T: Mimar Mehmet Aga Caddesi No.17/19
Sultanahmet Istanbul / Turkey
T: +90 212 517 71 73
Istanbul 2010 European Capital Of CultureAzade Suites front desk would be happy to plan the best alternatives for you during your stay in our historic city. Just tell us a little about yourself and we will help you to get most from your Istanbul visit. We would be more than happy to answer all of your questions and offer you helpful suggestions to eat, see, and enjoy all during your stay in our breathtaking city.
Local Eateries, Trendy Night Clubs, Historical Monuments, Religious and Private tours, Hospitals, Libraries, or Museums … Istanbul is just outside our front door….
Top Attractions In Istanbul
The Topkapı Palace which has been the center of the state administration for nearly four centuries of the Ottoman Empire, is preparing to host the masterpieces of the Kremlin Palace. The exhibition that is named "Kremlin Palace Treasures are in the Topkapı Palace" is inviting all residents of Istanbul to be witnesses of the great meeting of the two palaces.
Topkapı Palace Museum is closed on tuesdays.
On the other days, The Museum is open between 09:00 AM - 05:00 PM
Aya Sofya (Haghia Sophia) Museum
The ancient Byzantine church, built by Justinian I between 532-537 AD after the Nika Riot, was later converted to a mosque with the addition of minarets in mid-15th century. The remarkable structure with its 56m high immense dome is a museum today in which you can see both Christian and Islamic art. There are good examples of the Byzantine mosaics as well. For about 1000 years this was the largest church in the world, and glory of the Byzantine Empire.
Open daily between 09:30-16:30 except Mondays.
Tel: (212) 522 17 50
Sultanahmet (The Blue Mosque)
This 17th century mosque, near Haghia Sophia, is famous for the beautiful blue tile work ornamenting its walls. Its surrounding six slim minarets distinguish it from other mosques which normally have two or four minarets. It was built by architect Mehmet Aga by the order of Sultan Ahmed I as a complex in seven years and became the most important mosque of the city, right in Sultanahmet square.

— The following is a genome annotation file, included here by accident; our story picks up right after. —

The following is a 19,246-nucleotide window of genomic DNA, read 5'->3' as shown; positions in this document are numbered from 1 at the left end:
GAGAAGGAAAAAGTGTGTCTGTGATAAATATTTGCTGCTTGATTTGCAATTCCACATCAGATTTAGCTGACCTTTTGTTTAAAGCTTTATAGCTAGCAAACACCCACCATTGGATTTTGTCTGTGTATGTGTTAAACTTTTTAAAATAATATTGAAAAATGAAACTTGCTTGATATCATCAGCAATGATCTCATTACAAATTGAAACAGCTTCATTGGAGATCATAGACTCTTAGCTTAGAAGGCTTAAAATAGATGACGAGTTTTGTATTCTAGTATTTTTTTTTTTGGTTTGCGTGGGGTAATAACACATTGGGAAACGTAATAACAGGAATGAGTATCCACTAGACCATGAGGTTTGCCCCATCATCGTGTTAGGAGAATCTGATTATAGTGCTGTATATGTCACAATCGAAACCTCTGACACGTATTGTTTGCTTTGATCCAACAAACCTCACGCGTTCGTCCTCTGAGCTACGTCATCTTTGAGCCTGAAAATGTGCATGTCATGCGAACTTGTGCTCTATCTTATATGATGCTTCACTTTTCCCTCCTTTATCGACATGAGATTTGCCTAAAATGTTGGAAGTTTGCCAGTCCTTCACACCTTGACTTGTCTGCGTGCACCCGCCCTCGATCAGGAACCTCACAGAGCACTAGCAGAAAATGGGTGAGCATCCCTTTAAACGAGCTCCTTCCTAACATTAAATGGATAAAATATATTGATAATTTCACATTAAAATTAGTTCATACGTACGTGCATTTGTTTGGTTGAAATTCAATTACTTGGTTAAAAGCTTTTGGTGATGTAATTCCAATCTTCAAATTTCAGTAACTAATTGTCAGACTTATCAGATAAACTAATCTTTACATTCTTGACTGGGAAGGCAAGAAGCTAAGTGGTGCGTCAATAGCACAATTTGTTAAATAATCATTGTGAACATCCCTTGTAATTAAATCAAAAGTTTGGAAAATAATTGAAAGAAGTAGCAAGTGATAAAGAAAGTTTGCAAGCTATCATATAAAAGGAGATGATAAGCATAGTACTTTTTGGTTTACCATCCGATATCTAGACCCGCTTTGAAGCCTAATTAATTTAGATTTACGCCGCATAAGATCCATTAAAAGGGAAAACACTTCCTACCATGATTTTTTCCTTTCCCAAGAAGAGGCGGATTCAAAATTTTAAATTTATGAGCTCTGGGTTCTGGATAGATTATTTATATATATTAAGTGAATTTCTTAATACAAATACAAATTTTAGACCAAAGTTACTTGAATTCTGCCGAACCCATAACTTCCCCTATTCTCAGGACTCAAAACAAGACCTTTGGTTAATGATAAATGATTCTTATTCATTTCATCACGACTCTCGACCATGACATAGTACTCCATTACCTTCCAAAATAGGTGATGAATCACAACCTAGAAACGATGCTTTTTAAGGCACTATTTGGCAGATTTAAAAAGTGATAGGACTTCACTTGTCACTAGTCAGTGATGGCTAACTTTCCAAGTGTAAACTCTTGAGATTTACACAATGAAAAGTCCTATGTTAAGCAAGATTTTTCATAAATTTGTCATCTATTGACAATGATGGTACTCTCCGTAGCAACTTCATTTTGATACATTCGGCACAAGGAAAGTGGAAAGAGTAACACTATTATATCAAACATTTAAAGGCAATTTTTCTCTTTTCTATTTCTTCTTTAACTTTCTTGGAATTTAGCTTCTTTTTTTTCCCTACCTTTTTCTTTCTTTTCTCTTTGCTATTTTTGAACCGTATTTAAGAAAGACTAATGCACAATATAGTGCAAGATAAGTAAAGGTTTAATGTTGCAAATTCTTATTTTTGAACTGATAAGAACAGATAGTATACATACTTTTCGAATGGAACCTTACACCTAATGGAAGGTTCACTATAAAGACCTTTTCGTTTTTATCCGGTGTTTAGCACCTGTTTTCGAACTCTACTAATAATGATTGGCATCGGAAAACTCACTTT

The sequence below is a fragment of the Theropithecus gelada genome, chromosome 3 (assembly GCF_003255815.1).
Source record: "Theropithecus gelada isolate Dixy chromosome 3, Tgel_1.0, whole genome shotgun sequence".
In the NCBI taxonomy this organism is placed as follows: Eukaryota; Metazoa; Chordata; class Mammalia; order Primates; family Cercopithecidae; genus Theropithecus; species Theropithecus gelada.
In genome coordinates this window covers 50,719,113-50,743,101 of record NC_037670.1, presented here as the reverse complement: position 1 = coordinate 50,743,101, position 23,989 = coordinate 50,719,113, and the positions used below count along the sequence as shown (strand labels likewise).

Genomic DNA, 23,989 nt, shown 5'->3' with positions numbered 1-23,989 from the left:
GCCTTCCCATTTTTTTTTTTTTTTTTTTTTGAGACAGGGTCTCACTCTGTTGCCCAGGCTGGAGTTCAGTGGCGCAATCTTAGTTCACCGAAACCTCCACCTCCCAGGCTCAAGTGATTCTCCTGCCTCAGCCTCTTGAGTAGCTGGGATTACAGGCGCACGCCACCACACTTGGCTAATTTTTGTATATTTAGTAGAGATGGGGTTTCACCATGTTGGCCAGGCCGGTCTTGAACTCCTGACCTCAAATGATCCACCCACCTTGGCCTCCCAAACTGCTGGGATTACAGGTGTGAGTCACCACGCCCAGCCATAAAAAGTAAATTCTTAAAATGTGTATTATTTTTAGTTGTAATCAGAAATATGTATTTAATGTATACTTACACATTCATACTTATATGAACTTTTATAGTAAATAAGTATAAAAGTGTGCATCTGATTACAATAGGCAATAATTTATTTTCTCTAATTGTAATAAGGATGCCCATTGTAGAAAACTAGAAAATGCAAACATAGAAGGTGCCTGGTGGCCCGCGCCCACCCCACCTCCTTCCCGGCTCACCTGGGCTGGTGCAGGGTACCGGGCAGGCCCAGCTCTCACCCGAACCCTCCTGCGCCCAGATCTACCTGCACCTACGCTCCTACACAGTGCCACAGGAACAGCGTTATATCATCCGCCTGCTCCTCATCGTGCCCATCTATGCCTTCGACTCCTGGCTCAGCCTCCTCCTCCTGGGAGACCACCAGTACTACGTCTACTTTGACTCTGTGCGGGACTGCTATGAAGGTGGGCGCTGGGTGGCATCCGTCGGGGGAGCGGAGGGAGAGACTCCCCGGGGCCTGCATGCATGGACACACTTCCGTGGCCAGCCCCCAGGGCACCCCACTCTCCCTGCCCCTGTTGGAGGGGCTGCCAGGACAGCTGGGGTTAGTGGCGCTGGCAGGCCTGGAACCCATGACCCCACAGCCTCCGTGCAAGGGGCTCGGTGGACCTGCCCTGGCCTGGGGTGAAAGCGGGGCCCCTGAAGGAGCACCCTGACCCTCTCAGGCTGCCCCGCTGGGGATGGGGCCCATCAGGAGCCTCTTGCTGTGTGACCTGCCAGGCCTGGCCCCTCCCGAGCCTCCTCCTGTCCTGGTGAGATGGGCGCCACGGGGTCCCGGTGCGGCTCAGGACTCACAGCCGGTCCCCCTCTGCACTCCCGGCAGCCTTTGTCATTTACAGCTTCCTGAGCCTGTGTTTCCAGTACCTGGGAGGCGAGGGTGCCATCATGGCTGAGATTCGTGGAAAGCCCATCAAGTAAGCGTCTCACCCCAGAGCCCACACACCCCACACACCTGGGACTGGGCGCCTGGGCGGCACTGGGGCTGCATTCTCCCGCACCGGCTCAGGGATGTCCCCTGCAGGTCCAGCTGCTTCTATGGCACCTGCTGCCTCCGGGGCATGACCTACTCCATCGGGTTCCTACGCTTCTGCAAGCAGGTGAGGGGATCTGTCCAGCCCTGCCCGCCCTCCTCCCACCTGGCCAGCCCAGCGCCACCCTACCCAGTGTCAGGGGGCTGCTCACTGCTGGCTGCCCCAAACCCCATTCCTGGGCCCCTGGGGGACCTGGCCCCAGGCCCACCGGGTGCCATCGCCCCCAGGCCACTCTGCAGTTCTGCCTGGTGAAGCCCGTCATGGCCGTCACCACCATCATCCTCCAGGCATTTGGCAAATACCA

The Basilica Cistern
As it enters a new millennium humankind is undergoing a process of radical change. We are all witnesses to this transformation as humankind sets out the markers for a new civilization. In the northern hemisphere the industrial age is almost over. Knowledge, and thus humankind, is embarking on a new era in history. It seems that the new millennium will be more 'ethical'.
The Dolmabahçe Palace was home to six sultans from 1856, when it was first inhabited, up until the abolition of the Caliphate in 1924: The last royal to live here was Caliph Abdülmecid Efendi. A law that went into effect on March 3, 1924 transferred the ownership of the palace to the national heritage of the new Turkish Republic. Mustafa Kemal Atatürk, the founder and first President of the Republic of Turkey, used the palace as a presidential residence during the summers and enacted some of his most important works here. Atatürk spent the last days of his medical treatment in this palace, where he died on November 10, 1938.
Dolmabahce Palace Museum is closed on Mondays and Thursdays
On the other days, The Museum is open between 09:00 AM - 03:00 PM
Grand Bazaar and Spice Bazaar
The Grand Bazaar (Turkish: Kapalıçarsı, meaning Covered Bazaar) in Istanbul is one of the largest and oldest covered markets in the world, with more than 58 covered streets and over 1,200 shops which attract between 250,000 and 400,000 visitors daily. Opened in 1461, it is well known for its jewelry, pottery, spice, and carpet shops. Many of the stalls in the bazaar are grouped by the type of goods, with special areas for leather coats, gold jewelry and the like. The bazaar contains two bedestens (domed masonry structures built for storage and safe keeping), the first of which was constructed between 1455 and 1461 by the order of Sultan Mehmed the Conqueror. The bazaar was vastly enlarged in the 16th century, during the reign of Sultan Suleiman the Magnificent, and in 1894 underwent a major restoration following an earthquake.